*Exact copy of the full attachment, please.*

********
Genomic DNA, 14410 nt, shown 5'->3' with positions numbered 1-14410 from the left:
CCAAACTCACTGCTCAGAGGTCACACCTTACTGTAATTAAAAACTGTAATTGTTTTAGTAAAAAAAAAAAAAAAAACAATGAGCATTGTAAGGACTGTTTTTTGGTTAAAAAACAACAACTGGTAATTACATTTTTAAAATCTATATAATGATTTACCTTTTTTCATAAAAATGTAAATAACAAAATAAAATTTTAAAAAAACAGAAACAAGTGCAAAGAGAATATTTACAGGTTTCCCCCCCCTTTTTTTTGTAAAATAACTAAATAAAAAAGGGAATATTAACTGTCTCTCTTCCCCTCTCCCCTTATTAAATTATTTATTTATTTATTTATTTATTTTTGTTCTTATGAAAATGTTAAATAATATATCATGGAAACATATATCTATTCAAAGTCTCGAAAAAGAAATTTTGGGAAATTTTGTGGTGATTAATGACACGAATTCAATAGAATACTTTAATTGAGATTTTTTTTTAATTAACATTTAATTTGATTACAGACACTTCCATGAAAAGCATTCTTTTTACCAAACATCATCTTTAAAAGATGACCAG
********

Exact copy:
Genomic DNA, 14410 nt, shown 5'->3' with positions numbered 1-14410 from the left:
CCAAACTCACTGCTCAGAGGTCACACCTTACTGTAATTAAAAACTGTAATTGTTTTAGTAAAAAAAAAAAAAAAAACAATGAGCATTGTAAGGACTGTTTTTTGGTTAAAAAACAACAACTGGTAATTACATTTTTAAAATCTATATAATGATTTACCTTTTTTCATAAAAATGTAAATAACAAAATAAAATTTTAAAAAAACAGAAACAAGTGCAAAGAGAATATTTACAGGTTTCCCCCCCCTTTTTTTTGTAAAATAACTAAATAAAAAAGGGAATATTAACTGTCTCTCTTCCCCTCTCCCCTTATTAAATTATTTATTTATTTATTTATTTATTTTTGTTCTTATGAAAATGTTAAATAATATATCATGGAAACATATATCTATTCAAAGTCTCGAAAAAGAAATTTTGGGAAATTTTGTGGTGATTAATGACACGAATTCAATAGAATACTTTAATTGAGATTTTTTTTTAATTAACATTTAATTTGATTACAGACACTTCCATGAAAAGCATTCTTTTTACCAAACATCATCTTTAAAAGATGACCAG